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Where to go Glamping Across the U.S.

For travelers who love nature but don’t want to forgo their daily luxuries, glamping (a.k.a. glamorous camping) is hotter than ever. From exotic and generously outfitted yurts to plush canvas tents, glamorous campers have choices across the globe. But the last few years have seen ample opportunities spring up throughout the U.S., giving the glamorous among us plenty of options closer to home. Here are our six picks for a summer of glamping.


The Resort at Paws Up

Greenough, Montana

With 2-3 bedroom fully furnished tents that are cleaned twice daily, the experience at The Resort at Paws Up is more like that of a fabulous safari with the prices to match. (From $1,025, including airport and on-property transportation.)

Why Go: It’s the last word in luxury camping–you’ll find the kind of luxe niceties you might see in a Ralph Lauren ad.

Insider Tip: Try your hand at fly-fishing in Blackfoot River before indulging at the resort’s gourmet dining pavilion. Or on a budget? If you’re in the area, you can glamp anywhere with a new service by American Campfitters, who will deliver and set-up your own little “base camp” in a place of your choosing. ($185 for delivery and set-up; $60 per additional night.)

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Costa Noa

Pescadero, California

The Real Housewives of Orange County recently stopped at El Capitan Canyon in Santa Barbara for a sniping, back-stabbing glamping vacation, but for a calmer Northern California escape, try Costa Noa’s relaxed setting near Pescadero Beach. (From $89/night, including free WiFi access.)

Why Go: It’s a great spot for surfers and mountain bikers alike. Plus, it’s off the beaten track but close enough for a side trip to Santa Cruz or San Francisco.

Insider Tip: Keep the kids busy with the scheduled activities they offer sprinkled throughout the week. Meanwhile, treat yourself to a massage at the spa. If you live in the Santa Cruz or Half Moon areas, you get 15% spa services from Sunday through Thursday.


Dunton Hot Springs

Dolores, Colorado

Across the mountain from Telluride and nestled in the San Juan Mountains, Dunton is a former ghost town is literally alive and blooming with lush mountain flowers and foliage. . And while Dunton Hot Springs’s rates may be steep, the accommodations are all-inclusive and the location is truly idyllic. (From $950-$1,500/night)

Why Go: It’s tough to beat the retreat feel of this intimate resort: it’ll just be you and a few other log cabins with access to world-class hiking. And this summer, the property has branched out into luxury camping, first with “Christy’s Tent,” constructed of canvas and reclaimed materials.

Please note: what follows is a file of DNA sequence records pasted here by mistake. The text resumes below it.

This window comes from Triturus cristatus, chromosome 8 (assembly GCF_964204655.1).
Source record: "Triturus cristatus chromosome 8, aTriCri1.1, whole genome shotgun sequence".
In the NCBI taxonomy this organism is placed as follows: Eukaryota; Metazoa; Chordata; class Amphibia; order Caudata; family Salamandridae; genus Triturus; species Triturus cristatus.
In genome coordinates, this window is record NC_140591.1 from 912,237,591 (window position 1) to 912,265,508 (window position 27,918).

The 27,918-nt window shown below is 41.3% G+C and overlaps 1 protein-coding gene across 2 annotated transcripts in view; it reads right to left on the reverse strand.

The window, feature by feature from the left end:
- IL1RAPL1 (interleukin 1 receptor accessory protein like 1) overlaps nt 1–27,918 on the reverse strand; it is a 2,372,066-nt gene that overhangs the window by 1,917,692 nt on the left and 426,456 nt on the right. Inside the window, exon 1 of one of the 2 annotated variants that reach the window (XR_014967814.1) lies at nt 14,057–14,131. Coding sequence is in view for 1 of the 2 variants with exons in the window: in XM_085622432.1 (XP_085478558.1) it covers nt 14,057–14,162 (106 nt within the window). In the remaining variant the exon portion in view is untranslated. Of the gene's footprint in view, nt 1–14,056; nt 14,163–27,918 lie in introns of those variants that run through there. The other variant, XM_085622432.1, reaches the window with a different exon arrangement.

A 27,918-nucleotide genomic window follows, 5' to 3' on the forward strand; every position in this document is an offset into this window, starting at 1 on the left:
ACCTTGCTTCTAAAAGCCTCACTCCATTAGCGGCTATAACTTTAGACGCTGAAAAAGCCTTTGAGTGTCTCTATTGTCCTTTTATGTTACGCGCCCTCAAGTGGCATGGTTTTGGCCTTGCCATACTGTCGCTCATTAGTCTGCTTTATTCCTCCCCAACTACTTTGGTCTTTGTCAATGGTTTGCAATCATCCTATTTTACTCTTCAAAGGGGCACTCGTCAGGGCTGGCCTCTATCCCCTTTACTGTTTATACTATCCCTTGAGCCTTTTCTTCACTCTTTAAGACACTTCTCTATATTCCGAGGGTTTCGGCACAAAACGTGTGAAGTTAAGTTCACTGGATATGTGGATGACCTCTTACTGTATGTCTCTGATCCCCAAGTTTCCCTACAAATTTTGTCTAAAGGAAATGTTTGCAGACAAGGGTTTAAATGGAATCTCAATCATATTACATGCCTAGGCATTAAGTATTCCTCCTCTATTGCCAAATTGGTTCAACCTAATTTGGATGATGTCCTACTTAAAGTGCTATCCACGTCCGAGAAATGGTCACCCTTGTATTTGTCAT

Insider Tip: Locavores will love the mostly organic and regionally sourced menu. Ask the kitchen to pack you a picnic (custom menus are available) to take with you on longer day excursions.


Yellowstone Under Canvas

West Yellowstone, Montana

Comfortable camping is also a good way to explore a national park like Yellowstone, and new services are pitching tent each season, including the literally-named Yellowstone Under Canvas. (Tipi styles from $89 per night; adjacent children’s tipi an additional $59/night)

Why Go: The sheer proximity to the park means that you can get all your adventures in without committing to an extended stay. You can also organize an activity package, like fly fishing and hiking, or a group trip through the company.

Insider Tip: Compared to other glamping options, this venue is more down-to-earth. Some tents share bathrooms so be sure to reserve a deluxe tent with private facilities if that’s not your thing.


The Martyn House

Ellijay, Georgia

Just down the road from the Blue Ridge Mountains and set on 18 acres, The Martyn House is a petite place that blends Southern charm with a back-to-nature philosophy. Artsy couple JoAnn and Rick (and a couple of cheerful labs) created the escape as part of their art and photography forays, so the mood is more laidback than all-out glamour. (Tent rates from $180 a night.)

Why Go: The spot is ideal for those that like limited doses of nature: a couple towns, including Blue Ridge, with a lively local scene, are nearby. Note: the property is adults only, meaning only guests 18 and over are allowed.

Insider Tip: While visiting Blue Ridge, stop by The Trailer Diner (2691 E. 1st Street, Blue Ridge, GA 30513 (706)-964-3444), a local institution across the street from the drive-in theater, for piping hot buttery biscuits and a tall glass of sweet tea.


Oregon State Parks Yurts

A close cousin to the tent, yurts are round domed domiciles that have come a long way since their Mongolian origins. These days, luxury yurts are dotting the landscape from ones you can find on vacation rental sites like to more established resorts. Oregon State is on top of the trend and has incorporated yurts (and rustic cabins) into their parks reservation system.

Why Go: Conveniently, you can pick your location, including some splendid beach spots, and reserve online. Best of all, the rates ($35-$41 a night) are spectacular for tight wallets. You’ll, however, have to bring your own bedding and dishes.

Insider Tip: The system is also pet-friendly so you can bring Fido along for an additional $10 a night.

Photo Credits: The Resort at Paws Up: Courtesy of The Resort at Paws Up; Costanoa: Courtesy of Costanoa Lodge; Dunton Hot Springs: Courtesy of Dunton Hot Springs; Yellowstone Under Canvas:Courtesy of Yellowstone Under Canvas; The Martyn House: Courtesy of The Martyn House; Oregon State’s Yurts: A Yurt in Oregon’s Sand Dunes campground by Kyle PearceAttribution-NonCommercial-ShareAlike License

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